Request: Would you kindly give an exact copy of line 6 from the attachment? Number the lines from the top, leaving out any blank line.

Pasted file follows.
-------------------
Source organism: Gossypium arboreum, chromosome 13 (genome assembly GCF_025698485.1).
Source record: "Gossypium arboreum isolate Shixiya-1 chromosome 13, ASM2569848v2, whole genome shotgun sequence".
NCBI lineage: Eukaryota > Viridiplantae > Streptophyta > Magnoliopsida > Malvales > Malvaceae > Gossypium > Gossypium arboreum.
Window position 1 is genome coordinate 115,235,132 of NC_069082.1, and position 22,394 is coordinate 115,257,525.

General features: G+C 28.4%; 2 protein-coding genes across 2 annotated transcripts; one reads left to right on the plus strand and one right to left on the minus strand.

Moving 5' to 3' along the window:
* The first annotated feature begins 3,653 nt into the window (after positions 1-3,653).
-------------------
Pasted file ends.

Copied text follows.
Moving 5' to 3' along the window: